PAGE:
We are continuing our look through the national final season of Eurovision 2015, with Team Wiwi having ranked another five of their favourite entries. You can view which songs we put in positions 30 through to 21 here, and don’t forget to let us know what you think in the comments, or on our Facebook and Twitter pages.
20. “Don’t Stop” – Isa (Sweden)
If you ever needed an example of how to make a great first impression at Melodifestivalen, Isa’s “Don’t Stop” is right up there. An infectious pop anthem, Isa cruised her way in to the grand final on her debut and finished a respectable 7th place.
Wiwi Jury: “She is fierce, she is fresh and she is FREAKING awesome! Every time I blast this at full volume I’m always disappointed it stops after three minutes. She lives, breathes and moves Melodifestivalen. Also those hi tops are #todiefor. For anyone asking how to debut at Melodifestivalen, this should be the yard stick.” (Angus)
19. “Brod sto tone” – Tamara Todevska (FYR Macedonia)
Before we had rumours of Moldovan sim cards being bought and the Andreas Kummert incident was a twinkle in our eyes, the very first national final of the year threw up its own controversy. Daniel Kajmakoski may have won Skopje Fest, but allegations of vote rigging spun around as many fans sought to have Tamara Todevska represent the country instead with “Brod sto tone”. The controversy overshadowed two very good songs at heart, represented here by Tamara’s high rankings amongst Team Wiwi.
18. “Zeig deine Muskeln” – Laing (Germany)
The German national final, Unser Song für Österreich, might have seemed underwhelming before the show, but many of the acts definitely turned it out with their live performances. The queens of that were four-piece girl group Laing, who completely owned the stage with their very “different” performances: the exercise themed “Zeig deine Muskeln” was very well matched with the intricately lit “Wechselt die Beleuchtung“.
Wiwi Jury: “This is a serious flashback to the ’80s! And an okay one as such. I’m getting a Pointer Sisters vibe here, and the song is delightfully cheesy. How will Europe react to German muscle-pumped ’80s pop? Difficult to say, but I am personally tearing the house apart, looking for my legwarmers. Musculus Maximus, y´all!” (Kristin)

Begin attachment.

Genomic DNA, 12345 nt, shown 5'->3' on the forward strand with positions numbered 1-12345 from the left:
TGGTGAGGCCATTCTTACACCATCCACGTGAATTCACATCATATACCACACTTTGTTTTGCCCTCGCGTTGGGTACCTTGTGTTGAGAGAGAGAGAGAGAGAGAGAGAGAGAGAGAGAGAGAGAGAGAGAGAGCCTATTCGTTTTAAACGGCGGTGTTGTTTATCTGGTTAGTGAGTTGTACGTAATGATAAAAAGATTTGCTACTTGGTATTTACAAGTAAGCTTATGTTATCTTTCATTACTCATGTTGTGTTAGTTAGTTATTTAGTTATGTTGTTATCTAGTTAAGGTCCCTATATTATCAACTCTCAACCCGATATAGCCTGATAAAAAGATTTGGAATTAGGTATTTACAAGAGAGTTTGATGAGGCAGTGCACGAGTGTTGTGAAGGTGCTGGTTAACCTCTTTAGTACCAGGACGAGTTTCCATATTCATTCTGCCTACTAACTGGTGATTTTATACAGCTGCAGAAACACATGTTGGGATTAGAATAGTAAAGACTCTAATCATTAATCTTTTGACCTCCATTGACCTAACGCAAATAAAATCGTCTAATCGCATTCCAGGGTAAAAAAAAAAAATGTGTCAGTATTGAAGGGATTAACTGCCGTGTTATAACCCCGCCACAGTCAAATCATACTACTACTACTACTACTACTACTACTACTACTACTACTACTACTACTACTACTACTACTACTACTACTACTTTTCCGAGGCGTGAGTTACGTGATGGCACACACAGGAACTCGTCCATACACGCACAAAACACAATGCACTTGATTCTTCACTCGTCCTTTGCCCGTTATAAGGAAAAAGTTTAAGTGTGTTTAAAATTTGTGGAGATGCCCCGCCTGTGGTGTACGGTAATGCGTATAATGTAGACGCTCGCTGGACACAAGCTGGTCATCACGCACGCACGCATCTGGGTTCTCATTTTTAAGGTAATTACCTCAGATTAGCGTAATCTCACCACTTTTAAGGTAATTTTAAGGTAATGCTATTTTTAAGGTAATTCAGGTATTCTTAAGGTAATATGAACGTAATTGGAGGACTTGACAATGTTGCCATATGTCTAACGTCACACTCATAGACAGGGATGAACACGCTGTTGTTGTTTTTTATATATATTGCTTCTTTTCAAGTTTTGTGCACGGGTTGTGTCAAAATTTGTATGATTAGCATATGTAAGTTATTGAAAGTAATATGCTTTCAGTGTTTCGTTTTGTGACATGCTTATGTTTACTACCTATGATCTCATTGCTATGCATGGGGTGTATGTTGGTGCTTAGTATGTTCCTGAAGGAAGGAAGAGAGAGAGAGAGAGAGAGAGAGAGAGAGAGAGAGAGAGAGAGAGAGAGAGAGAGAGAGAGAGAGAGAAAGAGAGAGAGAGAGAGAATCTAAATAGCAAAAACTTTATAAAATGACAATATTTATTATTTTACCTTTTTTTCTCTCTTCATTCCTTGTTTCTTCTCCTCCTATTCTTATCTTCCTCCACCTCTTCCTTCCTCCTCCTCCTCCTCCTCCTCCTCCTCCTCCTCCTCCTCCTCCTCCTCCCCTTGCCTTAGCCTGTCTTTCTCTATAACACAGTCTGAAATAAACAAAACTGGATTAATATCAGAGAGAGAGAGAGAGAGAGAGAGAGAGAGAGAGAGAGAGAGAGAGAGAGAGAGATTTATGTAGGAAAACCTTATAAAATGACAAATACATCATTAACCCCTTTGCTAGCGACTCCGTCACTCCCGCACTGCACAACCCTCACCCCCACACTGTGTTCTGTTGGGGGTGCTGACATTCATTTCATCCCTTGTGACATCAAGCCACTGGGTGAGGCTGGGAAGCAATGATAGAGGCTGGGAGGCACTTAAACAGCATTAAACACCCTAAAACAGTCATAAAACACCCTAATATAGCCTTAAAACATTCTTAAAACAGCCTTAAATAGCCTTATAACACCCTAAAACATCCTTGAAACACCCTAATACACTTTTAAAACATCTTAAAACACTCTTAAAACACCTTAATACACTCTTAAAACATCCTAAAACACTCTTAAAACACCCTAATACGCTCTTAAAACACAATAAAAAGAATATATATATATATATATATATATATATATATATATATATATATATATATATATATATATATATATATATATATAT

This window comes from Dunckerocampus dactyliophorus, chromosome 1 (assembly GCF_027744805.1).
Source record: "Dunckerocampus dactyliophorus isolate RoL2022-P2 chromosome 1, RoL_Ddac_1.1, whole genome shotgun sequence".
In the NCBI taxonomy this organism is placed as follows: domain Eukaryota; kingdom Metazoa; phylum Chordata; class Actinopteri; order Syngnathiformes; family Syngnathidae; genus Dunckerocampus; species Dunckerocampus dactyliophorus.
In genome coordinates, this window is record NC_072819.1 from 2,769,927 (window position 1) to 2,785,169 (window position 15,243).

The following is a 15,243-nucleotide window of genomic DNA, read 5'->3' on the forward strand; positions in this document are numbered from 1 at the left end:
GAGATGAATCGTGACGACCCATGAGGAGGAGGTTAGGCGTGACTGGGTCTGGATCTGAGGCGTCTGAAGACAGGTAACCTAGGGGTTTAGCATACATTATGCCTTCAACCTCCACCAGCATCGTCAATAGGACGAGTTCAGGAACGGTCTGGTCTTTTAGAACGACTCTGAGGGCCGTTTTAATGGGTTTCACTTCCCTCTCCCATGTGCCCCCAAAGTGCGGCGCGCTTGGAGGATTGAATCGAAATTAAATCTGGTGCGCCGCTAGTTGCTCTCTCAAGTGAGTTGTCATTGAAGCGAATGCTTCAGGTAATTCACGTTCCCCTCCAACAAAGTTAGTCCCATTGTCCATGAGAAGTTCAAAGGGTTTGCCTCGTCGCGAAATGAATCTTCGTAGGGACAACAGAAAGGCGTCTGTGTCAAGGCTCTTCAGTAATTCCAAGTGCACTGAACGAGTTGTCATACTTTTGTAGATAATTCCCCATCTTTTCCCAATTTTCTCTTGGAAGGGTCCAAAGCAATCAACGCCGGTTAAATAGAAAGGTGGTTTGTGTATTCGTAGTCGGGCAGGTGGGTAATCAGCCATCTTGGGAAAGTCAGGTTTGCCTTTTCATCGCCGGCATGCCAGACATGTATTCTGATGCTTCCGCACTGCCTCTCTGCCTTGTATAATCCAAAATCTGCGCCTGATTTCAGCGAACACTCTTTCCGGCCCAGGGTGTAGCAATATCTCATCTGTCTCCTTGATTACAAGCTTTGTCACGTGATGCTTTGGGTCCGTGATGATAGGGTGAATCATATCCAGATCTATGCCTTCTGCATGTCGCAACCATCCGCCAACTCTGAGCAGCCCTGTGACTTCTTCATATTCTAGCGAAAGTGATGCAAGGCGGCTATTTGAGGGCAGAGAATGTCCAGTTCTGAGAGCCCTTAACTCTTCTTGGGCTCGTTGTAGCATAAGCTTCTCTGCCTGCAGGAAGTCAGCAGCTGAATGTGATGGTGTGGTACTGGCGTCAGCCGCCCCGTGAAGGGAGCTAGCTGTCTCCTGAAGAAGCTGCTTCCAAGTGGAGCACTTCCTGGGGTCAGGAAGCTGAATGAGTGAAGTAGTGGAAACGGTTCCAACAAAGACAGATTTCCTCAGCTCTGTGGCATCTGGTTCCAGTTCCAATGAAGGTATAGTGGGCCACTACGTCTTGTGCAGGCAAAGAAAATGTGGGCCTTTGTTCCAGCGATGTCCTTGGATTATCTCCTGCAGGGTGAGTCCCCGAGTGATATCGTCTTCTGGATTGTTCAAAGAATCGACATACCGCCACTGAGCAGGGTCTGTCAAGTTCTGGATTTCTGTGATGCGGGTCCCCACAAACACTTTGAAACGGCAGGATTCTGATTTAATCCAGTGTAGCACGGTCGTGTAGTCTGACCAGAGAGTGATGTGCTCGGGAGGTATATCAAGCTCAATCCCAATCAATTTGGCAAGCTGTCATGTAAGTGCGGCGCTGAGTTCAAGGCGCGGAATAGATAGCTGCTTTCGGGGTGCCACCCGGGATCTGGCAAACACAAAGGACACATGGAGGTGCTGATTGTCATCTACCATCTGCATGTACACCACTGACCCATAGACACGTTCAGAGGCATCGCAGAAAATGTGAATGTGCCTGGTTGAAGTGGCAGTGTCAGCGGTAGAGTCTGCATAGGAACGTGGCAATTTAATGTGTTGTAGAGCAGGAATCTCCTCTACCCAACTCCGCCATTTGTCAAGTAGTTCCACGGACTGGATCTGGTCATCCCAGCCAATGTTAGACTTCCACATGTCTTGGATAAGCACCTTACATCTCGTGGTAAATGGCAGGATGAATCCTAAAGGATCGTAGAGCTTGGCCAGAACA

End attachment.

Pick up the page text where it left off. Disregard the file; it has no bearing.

17. “Nefelibata” – MNTHA (Latvia)
After years of disappointing us with sub-par national finals that mainly seemed to focus on “how close will Samanta Tina get this year?”, Latvia turned it all around with the hugely entertaining and competitive Supernova. Amongst the acts that stood out was the kooky blue-haired MNTHA, who charmed us in interviews and delivered one of the most captivating and different performances of the entire season with “Nefelibata”.
Wiwi Jury: “I can totally understand why Latvians are voting for her – she’s something completely new and special, like from another universe. I would describe the music style as ’80s pop mixed with electric and a really dark background.” (Patrick)
16. “Jag är fri (Manne Leam Frijje)” – Jon Henrik Fjällgren (Sweden)
Hardly your usual entry for Melodifestivalen, “Jag är fri” proved to be one of the most divisive songs of the Swedish final too. There were certainly lots of people who find the joik to be a stirring, touching entry with Jon Henrik giving a truly emotional performance…and then there were those who thought it was just noise. But with a second place finish, Jon Henrik certainly proved he had plenty of supporters!
Wiwi Jury: “Easily the most stirring song in the competion, Jon Henrik rejects disposable pop for a joik that channels spirituality and soul. Built on millenia of tradition, it stands out musically and thematically. It would have been admired by ancient shamen and warriors, but also today’s Sami housewives, Sweden’s hot young things, and, potentially, Eurovision voters. Universal and moving, original and touching, this is my indigenous jam” (William)